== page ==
Macron did succeed in securing Hariri’s release, with some selfies of the three of them thrown in for good measure, if only to depict the absurdity of the situation. Remarkably there was no significant aftermath in its wake, and the Saudi regime almost completely escaped even questioning over this shameful incident, that above all made a mockery of its own gripe that Iran sought to exercise outsize influence in Lebanon’s internal politics. It is only in light of the Khashoggi murder that this, and other similar transgressions by the reckless crown prince, are being regurgitated.
Enough of wilful blindness
“The (Khashoggi) murder is the culmination of a persistent and systematic targeting and repression of a whole range of activists, dissidents, and frankly anybody who dares to express a critical opinion,” wrote Madawi Al Rasheed, in a column for Middle East Eye.
Against this systematic and wholesale record of despotism, you have some superfluous or obvious steps - just low hanging fruit really, that any move to reform would target first. It’s all very well that women can now drive in Saudi Arabia, but shall we go through the list of things they still can’t? Will MBS review the male guardianship laws that are at the heart of repression against women in Saudi Arabia? And what good reason could there be for still keeping the women who were jailed for agitating in favour of their right to drive incarcerated? Saudi was never any paragon of freedom and liberty. Yet under MBS, even mild disagreement or criticism of the regime would seem to be unwelcome.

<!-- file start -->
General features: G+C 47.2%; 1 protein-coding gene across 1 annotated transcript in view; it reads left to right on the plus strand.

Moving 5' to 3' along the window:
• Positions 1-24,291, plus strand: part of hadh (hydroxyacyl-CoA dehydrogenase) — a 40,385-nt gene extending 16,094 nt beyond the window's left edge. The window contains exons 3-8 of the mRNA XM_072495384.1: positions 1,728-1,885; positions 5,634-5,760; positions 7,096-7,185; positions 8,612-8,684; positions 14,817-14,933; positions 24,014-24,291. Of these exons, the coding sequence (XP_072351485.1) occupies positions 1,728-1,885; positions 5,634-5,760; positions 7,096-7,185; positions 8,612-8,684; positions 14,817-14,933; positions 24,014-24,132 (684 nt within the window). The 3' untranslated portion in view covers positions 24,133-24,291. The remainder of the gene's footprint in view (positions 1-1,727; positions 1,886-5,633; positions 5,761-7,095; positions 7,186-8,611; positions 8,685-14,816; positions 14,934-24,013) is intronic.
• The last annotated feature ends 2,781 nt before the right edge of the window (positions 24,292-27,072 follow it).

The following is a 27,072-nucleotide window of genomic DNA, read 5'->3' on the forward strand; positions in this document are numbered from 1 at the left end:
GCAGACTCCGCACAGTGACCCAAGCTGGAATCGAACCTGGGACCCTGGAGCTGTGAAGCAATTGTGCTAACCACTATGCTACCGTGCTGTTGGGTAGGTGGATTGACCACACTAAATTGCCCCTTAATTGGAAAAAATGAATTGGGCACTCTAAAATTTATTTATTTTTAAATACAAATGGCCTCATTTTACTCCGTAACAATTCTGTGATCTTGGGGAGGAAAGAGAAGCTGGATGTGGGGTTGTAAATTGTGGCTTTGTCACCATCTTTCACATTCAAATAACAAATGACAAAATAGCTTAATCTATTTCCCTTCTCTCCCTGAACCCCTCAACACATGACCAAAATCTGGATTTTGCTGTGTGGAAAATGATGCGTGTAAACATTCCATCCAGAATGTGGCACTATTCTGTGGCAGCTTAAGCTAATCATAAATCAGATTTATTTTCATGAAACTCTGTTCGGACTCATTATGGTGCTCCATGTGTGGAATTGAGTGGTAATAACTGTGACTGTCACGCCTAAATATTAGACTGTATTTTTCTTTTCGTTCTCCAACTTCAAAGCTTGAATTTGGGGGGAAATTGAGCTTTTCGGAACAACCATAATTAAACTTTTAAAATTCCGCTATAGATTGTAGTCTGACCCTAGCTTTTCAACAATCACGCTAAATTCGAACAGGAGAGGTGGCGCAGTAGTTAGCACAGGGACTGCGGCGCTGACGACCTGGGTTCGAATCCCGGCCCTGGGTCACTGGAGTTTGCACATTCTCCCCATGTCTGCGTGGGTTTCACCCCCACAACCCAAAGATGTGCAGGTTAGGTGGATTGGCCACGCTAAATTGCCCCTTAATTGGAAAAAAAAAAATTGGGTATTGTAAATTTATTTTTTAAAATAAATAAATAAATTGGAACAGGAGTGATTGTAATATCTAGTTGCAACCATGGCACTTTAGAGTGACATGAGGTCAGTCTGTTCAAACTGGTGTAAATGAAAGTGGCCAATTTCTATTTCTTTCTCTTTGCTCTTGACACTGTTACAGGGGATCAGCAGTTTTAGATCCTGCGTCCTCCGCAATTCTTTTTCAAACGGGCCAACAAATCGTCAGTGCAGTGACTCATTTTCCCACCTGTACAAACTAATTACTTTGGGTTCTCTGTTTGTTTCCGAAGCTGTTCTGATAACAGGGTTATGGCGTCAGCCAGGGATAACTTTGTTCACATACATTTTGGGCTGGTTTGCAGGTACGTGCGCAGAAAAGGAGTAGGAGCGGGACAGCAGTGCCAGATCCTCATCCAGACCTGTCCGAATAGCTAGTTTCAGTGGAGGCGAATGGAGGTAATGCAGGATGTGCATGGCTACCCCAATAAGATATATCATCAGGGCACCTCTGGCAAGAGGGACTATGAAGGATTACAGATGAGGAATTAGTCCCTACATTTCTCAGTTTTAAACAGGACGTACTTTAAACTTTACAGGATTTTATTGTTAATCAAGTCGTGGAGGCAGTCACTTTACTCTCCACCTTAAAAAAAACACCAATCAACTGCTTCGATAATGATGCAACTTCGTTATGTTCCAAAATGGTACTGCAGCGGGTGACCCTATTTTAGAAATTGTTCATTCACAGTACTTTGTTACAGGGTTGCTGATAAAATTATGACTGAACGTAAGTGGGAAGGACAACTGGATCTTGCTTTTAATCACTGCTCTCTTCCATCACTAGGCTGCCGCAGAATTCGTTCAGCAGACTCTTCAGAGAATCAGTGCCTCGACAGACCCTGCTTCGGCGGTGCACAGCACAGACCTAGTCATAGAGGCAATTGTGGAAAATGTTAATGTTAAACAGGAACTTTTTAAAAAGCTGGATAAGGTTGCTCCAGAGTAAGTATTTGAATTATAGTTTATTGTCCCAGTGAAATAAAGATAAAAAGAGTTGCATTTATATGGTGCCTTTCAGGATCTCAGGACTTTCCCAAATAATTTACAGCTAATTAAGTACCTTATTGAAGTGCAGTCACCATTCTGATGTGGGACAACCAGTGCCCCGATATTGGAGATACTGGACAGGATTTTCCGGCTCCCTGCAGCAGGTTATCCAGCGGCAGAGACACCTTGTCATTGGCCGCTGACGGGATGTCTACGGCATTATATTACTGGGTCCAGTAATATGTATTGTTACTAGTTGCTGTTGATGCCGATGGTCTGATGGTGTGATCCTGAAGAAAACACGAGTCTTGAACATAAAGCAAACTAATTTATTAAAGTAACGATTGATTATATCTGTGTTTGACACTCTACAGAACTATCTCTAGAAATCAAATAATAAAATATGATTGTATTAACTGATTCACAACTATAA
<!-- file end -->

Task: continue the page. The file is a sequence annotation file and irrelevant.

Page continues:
The truth is that in the ascent of MBS, never in modern history has so much of such unfettered power ever been vested on anyone’s person, on so little evidence of worthiness. Heirs may only just have a date with destiny, but whatever the field may be, you see scions learn and grow into their future positions by doing apprenticeships, spending long years in their father’s court or otherwise. Yet literally all that MBS has done is take advantage of his terribly weak and clearly incontinent father, the wretched King Salman, who suffers from Alzheimer’s. Laughably, he was portrayed in some effusive journalistic accounts of the ‘new Saudi Arabia’ as the true reformist. But the only reform he brought about was in how to break with the line of succession and fast-track your favourite son. And to hell with the consequences. Having whispered it all in the old King’s ear, something that is now clear to everyone, could MBS be made to pay for it?